The U.S. Department of Labor announced Friday that it was abandoning the six-factor test it had previously used for determining whether interns are employees for purposes of the Fair Labor Standards Act, and that it was now adopting the “primary beneficiary” test favored by several U.S. Courts of Appeals.

As we discussed recently, the Second Circuit in Wang v. The Hearst Corporation, No. 16‐3302 (2d Cir. Dec. 8, 2017), and the Ninth Circuit in Benjamin v. B&H Education, No. 15-17147 (9th Cir. Dec. 19, 2017), had recently rejected the DOL’s six-factor test in favor of the “primary beneficiary” test, which focuses more on the economic realities of the relationship and examines, among other factors, whether the intern or the employer is the primary beneficiary of the relationship.

In its press release, the DOL explained that, in light of the Ninth Circuit’s decision, it was adopting the “primary beneficiary” test going forward:

[T]he Department will conform to these appellate court rulings by using the same “primary beneficiary” test that these courts use to determine whether interns are employees under the FLSA. The Wage and Hour Division will update its enforcement policies to align with recent case law, eliminate unnecessary confusion among the regulated community, and provide the Division’s investigators with increased flexibility to holistically analyze internships on a case-by-case basis.

In connection with its change in enforcement practice, the DOL issued a new Fact Sheet on internship programs under the FLSA. The Fact Sheet lists seven factors for determining whether an intern is an employee:

  1. The extent to which the intern and the employer clearly understand that there is no expectation of compensation. Any promise of compensation, express or implied, suggests that the intern is an employee—and vice versa.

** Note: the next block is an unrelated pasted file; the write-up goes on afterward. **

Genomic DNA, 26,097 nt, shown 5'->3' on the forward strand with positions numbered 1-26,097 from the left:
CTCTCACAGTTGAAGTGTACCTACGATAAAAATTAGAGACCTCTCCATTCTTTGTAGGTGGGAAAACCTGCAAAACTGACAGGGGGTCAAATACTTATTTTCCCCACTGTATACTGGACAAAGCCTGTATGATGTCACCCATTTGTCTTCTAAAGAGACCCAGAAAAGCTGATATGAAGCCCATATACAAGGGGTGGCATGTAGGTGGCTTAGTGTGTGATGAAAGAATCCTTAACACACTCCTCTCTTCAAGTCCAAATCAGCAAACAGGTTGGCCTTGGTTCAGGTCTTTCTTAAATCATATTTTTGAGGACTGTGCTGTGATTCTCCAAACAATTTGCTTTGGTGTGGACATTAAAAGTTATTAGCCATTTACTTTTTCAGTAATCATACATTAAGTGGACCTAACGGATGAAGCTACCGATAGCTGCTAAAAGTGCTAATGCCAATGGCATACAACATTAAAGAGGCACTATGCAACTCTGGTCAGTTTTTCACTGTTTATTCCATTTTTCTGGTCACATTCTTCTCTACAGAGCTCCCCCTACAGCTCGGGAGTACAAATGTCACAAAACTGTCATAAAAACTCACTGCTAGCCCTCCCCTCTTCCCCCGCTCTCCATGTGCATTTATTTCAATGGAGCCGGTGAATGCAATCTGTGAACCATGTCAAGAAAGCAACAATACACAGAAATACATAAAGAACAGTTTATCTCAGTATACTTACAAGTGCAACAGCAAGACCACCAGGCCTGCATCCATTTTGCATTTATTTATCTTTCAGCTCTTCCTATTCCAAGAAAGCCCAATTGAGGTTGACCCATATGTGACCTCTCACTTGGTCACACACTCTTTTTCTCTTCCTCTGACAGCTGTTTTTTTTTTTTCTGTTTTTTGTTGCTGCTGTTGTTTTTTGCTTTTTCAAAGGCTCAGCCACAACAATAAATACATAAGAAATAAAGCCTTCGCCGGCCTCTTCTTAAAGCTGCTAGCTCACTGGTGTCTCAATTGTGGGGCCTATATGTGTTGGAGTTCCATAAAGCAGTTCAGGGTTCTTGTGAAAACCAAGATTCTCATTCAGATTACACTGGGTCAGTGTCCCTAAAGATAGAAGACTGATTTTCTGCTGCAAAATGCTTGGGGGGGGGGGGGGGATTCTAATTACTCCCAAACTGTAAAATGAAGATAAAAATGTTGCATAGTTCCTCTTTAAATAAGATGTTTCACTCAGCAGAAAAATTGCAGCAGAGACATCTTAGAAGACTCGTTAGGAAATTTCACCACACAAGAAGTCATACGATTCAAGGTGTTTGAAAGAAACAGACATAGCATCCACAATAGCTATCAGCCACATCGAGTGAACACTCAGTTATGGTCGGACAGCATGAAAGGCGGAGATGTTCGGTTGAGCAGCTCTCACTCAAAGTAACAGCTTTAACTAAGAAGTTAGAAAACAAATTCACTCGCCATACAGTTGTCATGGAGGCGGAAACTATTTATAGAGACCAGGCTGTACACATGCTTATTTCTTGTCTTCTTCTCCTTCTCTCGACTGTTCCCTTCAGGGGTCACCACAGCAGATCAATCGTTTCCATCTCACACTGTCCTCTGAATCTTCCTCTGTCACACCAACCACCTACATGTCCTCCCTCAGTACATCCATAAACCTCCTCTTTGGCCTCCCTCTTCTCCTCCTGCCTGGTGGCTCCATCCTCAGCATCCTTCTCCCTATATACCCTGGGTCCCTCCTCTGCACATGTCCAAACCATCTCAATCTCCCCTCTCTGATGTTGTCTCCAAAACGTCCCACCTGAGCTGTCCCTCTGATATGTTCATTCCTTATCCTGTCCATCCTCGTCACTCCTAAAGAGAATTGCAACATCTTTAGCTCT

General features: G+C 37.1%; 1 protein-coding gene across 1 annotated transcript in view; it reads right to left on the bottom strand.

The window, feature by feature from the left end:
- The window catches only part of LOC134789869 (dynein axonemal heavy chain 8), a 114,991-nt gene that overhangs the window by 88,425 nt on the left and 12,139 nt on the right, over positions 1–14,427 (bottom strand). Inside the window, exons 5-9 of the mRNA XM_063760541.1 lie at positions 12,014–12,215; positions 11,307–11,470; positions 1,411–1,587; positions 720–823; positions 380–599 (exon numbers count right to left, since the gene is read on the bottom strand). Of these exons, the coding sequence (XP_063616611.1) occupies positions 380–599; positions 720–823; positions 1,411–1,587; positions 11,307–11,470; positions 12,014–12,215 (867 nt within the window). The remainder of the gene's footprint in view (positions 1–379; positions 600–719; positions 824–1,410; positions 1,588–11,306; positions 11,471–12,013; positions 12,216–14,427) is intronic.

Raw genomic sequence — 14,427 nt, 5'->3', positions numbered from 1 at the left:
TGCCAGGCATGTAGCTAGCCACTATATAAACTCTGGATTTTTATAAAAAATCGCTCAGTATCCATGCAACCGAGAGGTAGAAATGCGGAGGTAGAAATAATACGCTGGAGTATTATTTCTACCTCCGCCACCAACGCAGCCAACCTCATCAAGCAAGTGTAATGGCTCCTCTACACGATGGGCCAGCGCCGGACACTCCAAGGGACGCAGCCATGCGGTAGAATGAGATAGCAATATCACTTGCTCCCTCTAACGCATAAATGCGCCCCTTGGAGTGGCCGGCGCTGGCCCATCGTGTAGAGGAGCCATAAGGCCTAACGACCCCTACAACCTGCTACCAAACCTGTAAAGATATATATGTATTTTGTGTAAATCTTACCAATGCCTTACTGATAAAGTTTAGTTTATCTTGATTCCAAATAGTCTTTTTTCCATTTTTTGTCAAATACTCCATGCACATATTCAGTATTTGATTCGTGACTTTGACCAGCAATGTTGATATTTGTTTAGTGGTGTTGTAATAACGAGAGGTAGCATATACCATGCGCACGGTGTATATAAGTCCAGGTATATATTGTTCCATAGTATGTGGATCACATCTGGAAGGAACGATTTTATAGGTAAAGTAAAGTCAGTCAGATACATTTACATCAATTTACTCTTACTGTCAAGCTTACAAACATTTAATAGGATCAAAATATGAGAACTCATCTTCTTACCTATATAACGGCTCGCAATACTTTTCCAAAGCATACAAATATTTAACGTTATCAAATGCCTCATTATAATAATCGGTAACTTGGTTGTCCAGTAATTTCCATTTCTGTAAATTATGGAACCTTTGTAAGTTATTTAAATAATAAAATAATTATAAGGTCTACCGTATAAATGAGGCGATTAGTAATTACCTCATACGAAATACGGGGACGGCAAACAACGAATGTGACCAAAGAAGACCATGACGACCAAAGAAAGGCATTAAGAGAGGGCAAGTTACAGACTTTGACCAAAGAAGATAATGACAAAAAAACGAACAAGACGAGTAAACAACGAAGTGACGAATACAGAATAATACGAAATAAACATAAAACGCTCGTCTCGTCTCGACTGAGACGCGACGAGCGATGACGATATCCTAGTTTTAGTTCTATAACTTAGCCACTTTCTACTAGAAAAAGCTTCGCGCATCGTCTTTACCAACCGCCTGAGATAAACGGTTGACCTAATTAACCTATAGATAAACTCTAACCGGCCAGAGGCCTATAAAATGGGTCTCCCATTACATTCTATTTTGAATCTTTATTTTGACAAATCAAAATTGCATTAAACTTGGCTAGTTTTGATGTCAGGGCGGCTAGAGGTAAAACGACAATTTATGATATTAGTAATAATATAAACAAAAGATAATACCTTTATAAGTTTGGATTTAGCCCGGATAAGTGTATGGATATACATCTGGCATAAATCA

2. The extent to which the internship provides training that would be similar to that which would be given in an educational environment, including the clinical and other hands-on training provided by educational institutions.
  3. The extent to which the internship is tied to the intern’s formal education program by integrated coursework or the receipt of academic credit.
  4. The extent to which the internship accommodates the intern’s academic commitments by corresponding to the academic calendar.
  5. The extent to which the internship’s duration is limited to the period in which the internship provides the intern with beneficial learning.
  6. The extent to which the intern’s work complements, rather than displaces, the work of paid employees while providing significant educational benefits to the intern.
  7. The extent to which the intern and the employer understand that the internship is conducted without entitlement to a paid job at the conclusion of the internship.

Like the federal appellate courts, the DOL Fact Sheet emphasizes that “no single factor is determinative” so that “whether an intern or student is an employee under the FLSA necessarily depends on the unique circumstances of each case.”